Colour: Old Gold
One has come to expect, and quite fairly, good things from Talisker. The standard 10, the lovely 18 and the delicious 57 North are the reasons for that. So, as a fan, it’s disappointing to try hard and eke out positives from their last two No Age Statements; Storm & Port Ruighe. And this is what I think about the latter.
The nose has the reassuring and familiar sea salty dampness that one expects from all malts from Skye. There is then a healthy ladle of meat stew with thick chunks of sausage sprinkled liberally with fiery black peppercorns. Cold cuts on the side are accompanied by a bowlful of pomegranate and raisins. I quite like it which makes the delivery that much more disappointing.
You are greeted with an unbalanced palate of caramel, molasses, spicy clove mixed with cherry syrup and a stick of licorice on a bed of mild peat. It has all the ingredients to make this a cracker but I think the spirit weighs far too heavy on the spicier notes not allowing the gentler sweeter profiles to come through. Plus there is a nagging bitterness in there some where which is hard to catch.
The lingering, spicy finish also retains that irksome bitterness.
I really wanted this to blow me away. Instead it chose to remain borderline average.
Colour: Young Sauternes
Talisker created quite a bit of buzz around this particular No Age Statement bottling with many speculating that this would be the complete Skye malt. But it was not to be…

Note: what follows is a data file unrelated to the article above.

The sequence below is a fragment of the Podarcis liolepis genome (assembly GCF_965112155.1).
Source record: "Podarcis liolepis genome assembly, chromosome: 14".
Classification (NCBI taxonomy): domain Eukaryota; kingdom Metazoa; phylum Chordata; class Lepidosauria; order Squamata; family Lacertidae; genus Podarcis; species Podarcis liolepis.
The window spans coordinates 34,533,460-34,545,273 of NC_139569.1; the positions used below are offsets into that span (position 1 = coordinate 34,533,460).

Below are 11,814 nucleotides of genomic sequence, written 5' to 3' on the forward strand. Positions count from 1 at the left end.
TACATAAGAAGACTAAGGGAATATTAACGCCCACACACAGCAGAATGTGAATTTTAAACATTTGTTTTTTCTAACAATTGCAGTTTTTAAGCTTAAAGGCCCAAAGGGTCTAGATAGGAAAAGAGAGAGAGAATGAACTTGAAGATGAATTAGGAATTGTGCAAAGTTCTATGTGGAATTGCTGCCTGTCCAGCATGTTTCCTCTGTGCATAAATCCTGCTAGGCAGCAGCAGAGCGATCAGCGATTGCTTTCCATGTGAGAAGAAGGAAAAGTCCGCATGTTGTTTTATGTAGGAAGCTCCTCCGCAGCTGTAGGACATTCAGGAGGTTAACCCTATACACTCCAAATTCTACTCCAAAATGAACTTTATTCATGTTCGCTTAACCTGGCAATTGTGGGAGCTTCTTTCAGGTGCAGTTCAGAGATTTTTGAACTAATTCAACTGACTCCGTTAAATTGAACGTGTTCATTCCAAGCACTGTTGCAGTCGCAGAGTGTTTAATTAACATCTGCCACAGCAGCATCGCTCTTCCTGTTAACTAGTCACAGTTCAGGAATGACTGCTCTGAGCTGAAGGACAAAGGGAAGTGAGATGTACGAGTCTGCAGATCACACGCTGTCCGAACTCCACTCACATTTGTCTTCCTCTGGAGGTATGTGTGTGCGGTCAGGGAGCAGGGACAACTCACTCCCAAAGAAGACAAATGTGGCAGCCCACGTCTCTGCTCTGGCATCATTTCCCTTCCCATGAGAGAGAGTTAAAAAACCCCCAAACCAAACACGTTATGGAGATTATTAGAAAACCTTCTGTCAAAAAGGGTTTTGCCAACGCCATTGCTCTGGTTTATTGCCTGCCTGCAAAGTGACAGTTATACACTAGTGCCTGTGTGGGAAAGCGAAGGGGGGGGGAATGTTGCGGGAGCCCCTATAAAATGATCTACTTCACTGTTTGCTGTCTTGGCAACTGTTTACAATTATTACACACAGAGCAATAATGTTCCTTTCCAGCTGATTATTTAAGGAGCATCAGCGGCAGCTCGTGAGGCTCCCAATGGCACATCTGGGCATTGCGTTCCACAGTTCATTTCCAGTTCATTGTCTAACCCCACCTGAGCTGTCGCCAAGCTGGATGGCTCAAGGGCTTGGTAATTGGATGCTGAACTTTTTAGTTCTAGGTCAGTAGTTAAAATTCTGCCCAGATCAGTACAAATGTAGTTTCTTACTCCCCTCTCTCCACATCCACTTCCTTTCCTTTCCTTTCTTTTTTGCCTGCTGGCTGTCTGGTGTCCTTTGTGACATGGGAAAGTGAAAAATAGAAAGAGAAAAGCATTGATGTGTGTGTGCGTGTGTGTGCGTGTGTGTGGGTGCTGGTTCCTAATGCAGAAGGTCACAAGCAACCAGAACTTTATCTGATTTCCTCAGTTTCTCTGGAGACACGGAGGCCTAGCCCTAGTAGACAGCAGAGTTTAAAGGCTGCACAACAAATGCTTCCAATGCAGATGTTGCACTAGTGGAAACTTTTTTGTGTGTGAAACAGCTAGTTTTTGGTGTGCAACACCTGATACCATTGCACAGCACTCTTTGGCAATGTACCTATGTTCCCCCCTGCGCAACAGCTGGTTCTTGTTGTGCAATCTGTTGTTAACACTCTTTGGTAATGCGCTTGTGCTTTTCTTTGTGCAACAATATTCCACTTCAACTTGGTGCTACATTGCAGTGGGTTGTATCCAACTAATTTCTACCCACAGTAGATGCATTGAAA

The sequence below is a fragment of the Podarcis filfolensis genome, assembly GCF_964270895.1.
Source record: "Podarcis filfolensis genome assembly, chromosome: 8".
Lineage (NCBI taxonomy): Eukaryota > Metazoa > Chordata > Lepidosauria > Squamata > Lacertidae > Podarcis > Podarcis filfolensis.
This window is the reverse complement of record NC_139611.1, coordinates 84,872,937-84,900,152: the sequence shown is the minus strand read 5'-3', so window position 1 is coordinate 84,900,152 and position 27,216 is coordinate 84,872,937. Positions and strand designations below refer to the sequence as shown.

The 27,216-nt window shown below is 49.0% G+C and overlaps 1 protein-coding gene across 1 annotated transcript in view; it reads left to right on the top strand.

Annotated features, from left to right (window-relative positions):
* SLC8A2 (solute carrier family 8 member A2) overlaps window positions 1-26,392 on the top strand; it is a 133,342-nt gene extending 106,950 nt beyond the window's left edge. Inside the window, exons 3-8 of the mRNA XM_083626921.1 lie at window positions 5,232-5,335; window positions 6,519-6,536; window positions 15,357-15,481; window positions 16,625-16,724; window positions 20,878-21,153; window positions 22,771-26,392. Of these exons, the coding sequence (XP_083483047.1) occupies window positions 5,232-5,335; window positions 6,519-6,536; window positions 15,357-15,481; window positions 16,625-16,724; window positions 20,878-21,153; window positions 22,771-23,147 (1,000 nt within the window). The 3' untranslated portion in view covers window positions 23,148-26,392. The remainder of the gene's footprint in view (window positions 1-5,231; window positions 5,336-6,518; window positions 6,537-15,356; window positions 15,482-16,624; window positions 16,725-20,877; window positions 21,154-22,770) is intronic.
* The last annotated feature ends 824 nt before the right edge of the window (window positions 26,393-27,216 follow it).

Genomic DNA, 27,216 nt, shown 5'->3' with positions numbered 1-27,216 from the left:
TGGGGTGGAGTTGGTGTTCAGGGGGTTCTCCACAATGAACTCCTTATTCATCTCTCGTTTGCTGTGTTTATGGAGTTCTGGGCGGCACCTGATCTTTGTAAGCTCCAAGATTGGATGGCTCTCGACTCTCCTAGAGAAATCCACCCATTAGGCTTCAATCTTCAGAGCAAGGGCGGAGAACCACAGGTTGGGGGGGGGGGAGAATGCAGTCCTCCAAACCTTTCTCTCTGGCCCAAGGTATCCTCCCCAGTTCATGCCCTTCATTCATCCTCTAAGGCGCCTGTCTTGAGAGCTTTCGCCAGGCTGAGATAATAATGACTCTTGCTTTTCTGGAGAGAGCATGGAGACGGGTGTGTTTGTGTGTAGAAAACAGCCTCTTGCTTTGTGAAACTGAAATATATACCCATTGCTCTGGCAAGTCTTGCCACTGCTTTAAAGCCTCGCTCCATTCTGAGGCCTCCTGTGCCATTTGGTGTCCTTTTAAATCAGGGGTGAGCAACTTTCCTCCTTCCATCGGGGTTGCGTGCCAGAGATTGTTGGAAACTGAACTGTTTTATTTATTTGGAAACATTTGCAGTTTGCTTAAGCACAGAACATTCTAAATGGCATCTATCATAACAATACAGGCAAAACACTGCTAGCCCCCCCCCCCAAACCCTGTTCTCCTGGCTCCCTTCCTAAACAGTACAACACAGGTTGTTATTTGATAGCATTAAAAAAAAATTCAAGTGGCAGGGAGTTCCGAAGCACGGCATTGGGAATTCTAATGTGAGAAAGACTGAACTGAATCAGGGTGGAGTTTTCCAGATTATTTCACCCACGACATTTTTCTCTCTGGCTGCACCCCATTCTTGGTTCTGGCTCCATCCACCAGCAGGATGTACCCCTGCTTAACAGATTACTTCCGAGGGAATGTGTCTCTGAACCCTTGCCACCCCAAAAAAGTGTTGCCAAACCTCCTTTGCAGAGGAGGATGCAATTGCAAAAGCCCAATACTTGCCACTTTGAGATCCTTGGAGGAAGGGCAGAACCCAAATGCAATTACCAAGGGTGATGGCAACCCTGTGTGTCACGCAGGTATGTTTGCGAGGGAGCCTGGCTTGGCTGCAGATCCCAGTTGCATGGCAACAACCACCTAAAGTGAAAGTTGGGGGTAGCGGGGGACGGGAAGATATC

The typical salty Talisker nose is at first comforting as it brings with it the traditional Skye notes like lemon zest, melted butter with herbs drizzled on a salmon and cream pie soaked in brine. I quite liked the nose.
The palate, on the other hand, is a touch disappointing for me. While the delivery is quite intensely spicy with a lemon honey twang it is the presence of something mysteriously bitter which throws me off towards the end. Quite unsettling if you ask me.
The oily finish, unfortunately, retains the nagging bitterness which I can only hope later editions address.
I’ve been lucky enough to own multiple bottles of this beauty so I tend to drink this one at will! But I gloat. Let’s talk about the nose, shall we? The powerful aromas make me feel like a captain on a fishing trawler – braving the rough seas and the salty waves that pound the edge of the boat time and again. Strands of seaweed and kelp are flung on the ship in quick succession. No matter how hard the deck hands try they can never rid themselves of that. Out of the corner of my eye I see my first-mate neglecting his duties and tending to a succulent sausage barbecue. In between the sausages are the most delicious pieces of salty fish, sprayed with lemon zest, that I have ever tasted.
I want to discipline him but I can’t – something tells me to just accept the things the way they are.
As I bring the crystal nosing glass to my lips I am treated to three distinct emotions. First the full bodied malt announces it’s arrival with a touch of salt and a glimmer of smoke. Then, immediately fighting for attention are a tumble of autumn fruits and a lovely soft pudding. As your mind tries to come to grips with the two distinct flavors you are treated to the gentlest of iodine sprayed spices as they signal the end of the journey.
At 57% this is one of the longer finishes I have ever had the pleasure of tasting. If you don’t have one I suggest you go out there right now and procure yourself possibly one of the best tasting single malts out there!
Rating : 95